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Abstract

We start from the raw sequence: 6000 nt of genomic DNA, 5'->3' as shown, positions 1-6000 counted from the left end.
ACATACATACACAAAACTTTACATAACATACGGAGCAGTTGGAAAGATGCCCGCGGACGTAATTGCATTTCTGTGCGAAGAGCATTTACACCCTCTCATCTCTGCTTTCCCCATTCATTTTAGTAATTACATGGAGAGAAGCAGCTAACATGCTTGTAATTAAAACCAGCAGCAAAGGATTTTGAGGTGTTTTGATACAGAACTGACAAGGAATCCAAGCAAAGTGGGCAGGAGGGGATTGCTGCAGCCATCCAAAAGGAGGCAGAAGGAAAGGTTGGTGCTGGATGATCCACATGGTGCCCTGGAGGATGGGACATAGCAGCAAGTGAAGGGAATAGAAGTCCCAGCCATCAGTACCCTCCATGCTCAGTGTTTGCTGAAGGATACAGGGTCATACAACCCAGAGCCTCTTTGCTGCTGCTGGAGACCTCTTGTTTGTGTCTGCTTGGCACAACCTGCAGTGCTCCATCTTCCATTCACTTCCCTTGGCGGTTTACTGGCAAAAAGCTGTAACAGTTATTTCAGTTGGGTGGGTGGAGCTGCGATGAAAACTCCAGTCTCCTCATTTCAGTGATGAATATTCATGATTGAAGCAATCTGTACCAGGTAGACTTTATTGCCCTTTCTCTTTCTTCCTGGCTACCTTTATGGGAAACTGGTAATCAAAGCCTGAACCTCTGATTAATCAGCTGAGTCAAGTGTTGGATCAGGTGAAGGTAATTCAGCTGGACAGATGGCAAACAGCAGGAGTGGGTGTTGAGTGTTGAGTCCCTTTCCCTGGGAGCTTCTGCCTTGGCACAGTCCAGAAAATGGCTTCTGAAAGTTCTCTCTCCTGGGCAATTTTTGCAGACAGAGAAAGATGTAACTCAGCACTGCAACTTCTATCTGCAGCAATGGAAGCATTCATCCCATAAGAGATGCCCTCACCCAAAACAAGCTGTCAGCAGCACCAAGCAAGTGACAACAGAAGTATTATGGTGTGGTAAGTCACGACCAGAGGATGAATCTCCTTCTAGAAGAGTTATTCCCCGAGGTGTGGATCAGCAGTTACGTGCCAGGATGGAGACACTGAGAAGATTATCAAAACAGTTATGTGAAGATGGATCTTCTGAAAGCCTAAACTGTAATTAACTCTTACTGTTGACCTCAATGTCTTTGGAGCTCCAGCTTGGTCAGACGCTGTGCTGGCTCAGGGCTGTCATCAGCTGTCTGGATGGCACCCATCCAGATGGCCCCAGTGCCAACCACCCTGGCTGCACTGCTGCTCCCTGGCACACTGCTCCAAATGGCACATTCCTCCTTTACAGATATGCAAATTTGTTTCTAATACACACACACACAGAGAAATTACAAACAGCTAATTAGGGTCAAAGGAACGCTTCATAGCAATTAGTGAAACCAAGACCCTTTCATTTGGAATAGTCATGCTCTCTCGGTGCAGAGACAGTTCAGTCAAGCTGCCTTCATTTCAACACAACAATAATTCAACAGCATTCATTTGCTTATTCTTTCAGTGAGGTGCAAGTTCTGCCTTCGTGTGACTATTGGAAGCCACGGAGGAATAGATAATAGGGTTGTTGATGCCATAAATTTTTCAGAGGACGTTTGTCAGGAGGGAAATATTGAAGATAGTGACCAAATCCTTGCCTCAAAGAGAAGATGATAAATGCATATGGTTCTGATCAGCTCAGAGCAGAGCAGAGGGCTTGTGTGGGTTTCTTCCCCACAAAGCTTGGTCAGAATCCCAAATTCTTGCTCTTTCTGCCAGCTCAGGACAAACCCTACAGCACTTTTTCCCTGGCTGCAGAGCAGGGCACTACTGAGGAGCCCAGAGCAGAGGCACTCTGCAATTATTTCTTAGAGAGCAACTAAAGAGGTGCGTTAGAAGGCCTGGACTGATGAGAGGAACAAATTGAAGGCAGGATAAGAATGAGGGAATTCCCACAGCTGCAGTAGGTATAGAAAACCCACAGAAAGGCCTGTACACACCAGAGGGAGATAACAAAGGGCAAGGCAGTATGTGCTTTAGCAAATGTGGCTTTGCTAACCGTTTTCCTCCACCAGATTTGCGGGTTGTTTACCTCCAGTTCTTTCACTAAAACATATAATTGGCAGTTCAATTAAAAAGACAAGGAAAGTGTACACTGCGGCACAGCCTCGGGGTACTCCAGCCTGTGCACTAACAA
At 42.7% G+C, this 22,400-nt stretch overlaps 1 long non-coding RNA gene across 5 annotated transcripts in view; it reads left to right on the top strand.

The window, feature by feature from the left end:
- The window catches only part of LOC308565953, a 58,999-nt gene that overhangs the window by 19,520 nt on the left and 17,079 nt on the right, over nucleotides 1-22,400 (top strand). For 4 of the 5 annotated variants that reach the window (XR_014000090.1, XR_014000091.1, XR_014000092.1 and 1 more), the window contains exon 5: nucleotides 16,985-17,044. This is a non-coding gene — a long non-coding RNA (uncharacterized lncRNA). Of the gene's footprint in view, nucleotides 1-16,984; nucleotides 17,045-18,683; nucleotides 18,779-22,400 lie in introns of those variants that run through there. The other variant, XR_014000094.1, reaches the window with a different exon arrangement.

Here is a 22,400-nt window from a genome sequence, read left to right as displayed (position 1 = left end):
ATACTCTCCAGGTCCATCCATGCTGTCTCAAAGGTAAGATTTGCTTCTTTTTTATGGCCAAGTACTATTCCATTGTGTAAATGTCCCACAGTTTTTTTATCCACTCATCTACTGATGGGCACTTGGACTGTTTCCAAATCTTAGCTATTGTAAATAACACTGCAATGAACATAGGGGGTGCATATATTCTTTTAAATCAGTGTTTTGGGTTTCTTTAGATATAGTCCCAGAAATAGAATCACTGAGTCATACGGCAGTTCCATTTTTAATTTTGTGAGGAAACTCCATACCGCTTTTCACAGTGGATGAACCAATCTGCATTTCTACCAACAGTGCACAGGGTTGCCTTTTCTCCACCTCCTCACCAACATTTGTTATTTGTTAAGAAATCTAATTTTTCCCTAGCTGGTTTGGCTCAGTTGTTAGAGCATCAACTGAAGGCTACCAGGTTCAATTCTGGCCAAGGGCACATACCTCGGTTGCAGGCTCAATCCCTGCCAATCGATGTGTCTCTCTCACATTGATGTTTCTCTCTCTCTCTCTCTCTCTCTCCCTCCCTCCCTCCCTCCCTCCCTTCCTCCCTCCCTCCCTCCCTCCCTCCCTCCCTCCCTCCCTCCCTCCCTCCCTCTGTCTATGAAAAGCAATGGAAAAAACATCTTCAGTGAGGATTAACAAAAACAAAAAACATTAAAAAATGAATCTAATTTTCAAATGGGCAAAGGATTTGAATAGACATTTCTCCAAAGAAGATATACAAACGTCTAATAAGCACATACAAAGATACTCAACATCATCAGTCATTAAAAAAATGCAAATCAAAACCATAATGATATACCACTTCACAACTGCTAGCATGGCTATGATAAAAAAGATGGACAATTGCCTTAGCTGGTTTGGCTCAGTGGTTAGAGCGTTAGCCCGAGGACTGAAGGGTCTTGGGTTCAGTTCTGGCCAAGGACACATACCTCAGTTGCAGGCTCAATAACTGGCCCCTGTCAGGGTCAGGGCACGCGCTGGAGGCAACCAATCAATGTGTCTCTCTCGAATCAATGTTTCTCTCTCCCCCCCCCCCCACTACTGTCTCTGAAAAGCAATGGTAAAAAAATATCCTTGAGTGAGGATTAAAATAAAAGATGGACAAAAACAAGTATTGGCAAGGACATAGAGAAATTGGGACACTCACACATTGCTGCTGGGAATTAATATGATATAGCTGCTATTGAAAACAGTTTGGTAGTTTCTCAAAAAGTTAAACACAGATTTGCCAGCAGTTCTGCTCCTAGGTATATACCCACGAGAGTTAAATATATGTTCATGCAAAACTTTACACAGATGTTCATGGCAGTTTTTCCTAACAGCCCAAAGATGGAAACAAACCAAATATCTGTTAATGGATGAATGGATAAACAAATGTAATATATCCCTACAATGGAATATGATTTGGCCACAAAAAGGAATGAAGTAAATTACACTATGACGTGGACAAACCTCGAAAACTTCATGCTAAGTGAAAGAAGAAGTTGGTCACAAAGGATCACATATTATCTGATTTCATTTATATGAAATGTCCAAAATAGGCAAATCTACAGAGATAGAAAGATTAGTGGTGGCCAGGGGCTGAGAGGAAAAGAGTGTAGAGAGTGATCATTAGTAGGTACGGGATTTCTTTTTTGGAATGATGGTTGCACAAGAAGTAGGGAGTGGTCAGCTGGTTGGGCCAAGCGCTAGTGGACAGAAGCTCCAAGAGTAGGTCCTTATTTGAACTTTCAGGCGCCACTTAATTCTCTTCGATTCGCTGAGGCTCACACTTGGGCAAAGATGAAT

This dissertation asks a fundamental question: how do listeners make sense of the relationships between the constitutive units of post-tonal compositions? Hearing such constitutive units—that is, hearing in terms of musical forms—requires attending to a rich, dense web of interrelated ideas, moving beyond the harmonic relationships that are typically valued in formal analysis. The approach I take assumes that a wide variety of musical features—including rhythmic and melodic contour, pitch content, timbre, and texture—shape listeners’ expectations when they encounter post-tonal music. As a way of explaining how listeners manage this variety, I propose that formal units in post-tonal music can be thought of as possessing specific “affordances,” taking inspiration from cognitive scientist Don Norman’s work on material design. These affordances reflect the physical attributes of sound sequences as well as the listener’s past experiences and beliefs when encountering similar units, and offer a means of apprehending the formal units specific to a given composition. The result of this approach is a view of musical form in which the listener and composer mutually construct the significant formal units of a musical work through their interactions, a perspective particularly well adapted to the challenges presented by post-tonal music. My dissertation thus formulates a methodology for analyzing formal function in post-tonal musical contexts based on this listener-centered approach. Chapter 1 introduces the concept of post-tonal formal function, based on the notion of affordance. Chapter 2 takes a closer look at phrase in post-tonal music, demonstrating how the analyst can draw on parameters that the composer marks as salient in order to make determinations about phrase boundaries. Chapter 3 engages with large-scale formal structures in works by Arnold Schoenberg and Pierre Boulez. In Chapter 4, I explore the concept of post-tonal closure or “cadence” in works by Alfred Schnittke and György Ligeti. Chapter 5 deals with some aspects of phrase in the music of Luciano Berio. Finally, Chapter 6 discusses how my listener-centered model for formal analysis of post-tonal works may be applied in other contexts, expanding our understanding of what it means to hear formally.

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